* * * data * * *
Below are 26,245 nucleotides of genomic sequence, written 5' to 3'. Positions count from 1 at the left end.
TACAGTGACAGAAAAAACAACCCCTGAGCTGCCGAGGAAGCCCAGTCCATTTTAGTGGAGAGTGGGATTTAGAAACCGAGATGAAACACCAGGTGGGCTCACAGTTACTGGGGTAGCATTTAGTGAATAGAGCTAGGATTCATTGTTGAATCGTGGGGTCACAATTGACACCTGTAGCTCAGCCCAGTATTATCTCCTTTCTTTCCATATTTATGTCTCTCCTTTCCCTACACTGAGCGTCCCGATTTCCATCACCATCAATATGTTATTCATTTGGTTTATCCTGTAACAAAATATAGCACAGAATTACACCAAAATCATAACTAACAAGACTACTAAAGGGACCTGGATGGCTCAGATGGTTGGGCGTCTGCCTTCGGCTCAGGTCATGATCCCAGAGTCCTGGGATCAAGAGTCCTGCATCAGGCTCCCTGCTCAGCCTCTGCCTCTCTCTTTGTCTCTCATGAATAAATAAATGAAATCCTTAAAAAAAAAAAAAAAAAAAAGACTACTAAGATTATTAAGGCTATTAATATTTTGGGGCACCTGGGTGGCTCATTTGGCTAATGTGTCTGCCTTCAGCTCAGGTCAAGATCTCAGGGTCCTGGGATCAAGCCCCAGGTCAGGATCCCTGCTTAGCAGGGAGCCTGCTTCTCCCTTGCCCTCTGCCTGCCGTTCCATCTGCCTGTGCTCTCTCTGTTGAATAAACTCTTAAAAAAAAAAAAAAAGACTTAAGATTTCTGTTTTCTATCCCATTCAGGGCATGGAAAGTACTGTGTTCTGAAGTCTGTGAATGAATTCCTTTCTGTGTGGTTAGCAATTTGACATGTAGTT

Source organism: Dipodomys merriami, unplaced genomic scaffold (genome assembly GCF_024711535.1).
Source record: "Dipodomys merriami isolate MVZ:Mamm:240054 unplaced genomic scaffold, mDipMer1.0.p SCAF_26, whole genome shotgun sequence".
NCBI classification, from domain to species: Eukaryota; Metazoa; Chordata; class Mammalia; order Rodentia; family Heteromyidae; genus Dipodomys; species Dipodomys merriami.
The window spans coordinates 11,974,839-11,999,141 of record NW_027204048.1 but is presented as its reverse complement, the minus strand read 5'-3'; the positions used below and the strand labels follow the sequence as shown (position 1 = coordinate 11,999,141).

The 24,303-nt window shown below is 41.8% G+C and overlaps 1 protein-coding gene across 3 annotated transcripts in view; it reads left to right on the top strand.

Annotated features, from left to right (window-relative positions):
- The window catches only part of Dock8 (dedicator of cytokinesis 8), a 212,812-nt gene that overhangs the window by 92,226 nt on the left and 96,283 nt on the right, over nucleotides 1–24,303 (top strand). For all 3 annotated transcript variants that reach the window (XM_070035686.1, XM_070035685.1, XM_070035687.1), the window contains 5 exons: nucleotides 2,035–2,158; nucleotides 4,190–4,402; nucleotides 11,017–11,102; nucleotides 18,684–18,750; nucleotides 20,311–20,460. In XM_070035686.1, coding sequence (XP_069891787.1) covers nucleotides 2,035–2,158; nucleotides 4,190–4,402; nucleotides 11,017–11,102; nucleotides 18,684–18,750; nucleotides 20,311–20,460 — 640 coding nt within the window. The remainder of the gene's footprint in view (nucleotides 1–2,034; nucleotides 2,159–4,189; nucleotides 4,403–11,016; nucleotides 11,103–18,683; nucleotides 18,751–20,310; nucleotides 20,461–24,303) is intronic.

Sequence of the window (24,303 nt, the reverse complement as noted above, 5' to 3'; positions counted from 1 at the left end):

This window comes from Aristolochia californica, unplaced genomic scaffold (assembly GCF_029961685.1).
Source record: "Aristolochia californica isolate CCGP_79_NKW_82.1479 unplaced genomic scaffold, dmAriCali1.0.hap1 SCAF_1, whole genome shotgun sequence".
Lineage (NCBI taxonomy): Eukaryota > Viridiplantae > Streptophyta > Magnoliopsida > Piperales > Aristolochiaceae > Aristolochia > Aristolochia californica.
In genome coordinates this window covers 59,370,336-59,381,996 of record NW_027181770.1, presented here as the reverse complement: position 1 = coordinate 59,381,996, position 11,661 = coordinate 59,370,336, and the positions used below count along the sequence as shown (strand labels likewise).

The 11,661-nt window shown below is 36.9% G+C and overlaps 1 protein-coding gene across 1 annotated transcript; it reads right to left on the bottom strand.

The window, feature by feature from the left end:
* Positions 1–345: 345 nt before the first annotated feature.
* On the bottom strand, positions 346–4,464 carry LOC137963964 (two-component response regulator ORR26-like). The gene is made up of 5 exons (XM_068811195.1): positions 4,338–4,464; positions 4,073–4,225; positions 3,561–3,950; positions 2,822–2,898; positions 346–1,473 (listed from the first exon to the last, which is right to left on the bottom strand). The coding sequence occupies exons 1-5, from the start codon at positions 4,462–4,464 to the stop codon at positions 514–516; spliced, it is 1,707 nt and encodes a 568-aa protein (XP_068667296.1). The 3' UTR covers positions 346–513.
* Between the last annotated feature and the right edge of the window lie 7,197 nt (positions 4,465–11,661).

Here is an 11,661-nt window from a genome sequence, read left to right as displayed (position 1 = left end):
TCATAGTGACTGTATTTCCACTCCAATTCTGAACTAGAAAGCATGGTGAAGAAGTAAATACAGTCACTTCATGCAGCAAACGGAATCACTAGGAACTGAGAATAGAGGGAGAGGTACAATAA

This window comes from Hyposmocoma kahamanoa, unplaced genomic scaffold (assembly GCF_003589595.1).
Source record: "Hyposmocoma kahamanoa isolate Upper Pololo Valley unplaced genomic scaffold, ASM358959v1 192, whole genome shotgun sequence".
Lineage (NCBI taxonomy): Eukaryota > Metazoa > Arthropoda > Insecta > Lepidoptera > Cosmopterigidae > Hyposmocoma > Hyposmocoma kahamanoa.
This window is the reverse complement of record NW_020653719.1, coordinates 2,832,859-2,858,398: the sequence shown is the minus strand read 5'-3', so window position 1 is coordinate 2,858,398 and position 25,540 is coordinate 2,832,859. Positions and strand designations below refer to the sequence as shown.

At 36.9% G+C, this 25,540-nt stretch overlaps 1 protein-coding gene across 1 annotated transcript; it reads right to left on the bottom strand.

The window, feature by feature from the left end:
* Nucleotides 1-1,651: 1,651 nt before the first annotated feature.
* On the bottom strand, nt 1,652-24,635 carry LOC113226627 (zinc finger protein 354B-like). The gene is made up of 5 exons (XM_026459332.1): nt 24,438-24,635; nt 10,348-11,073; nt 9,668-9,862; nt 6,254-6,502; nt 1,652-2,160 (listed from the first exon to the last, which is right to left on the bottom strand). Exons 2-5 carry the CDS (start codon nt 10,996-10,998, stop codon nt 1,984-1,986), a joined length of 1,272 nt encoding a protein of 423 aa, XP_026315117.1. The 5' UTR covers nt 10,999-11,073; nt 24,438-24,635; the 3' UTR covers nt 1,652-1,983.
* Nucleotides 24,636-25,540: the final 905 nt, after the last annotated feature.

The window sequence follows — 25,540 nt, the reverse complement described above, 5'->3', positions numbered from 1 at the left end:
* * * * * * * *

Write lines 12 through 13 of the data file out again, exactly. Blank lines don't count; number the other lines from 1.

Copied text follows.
Source record: "Aristolochia californica isolate CCGP_79_NKW_82.1479 unplaced genomic scaffold, dmAriCali1.0.hap1 SCAF_1, whole genome shotgun sequence".
Lineage (NCBI taxonomy): Eukaryota > Viridiplantae > Streptophyta > Magnoliopsida > Piperales > Aristolochiaceae > Aristolochia > Aristolochia californica.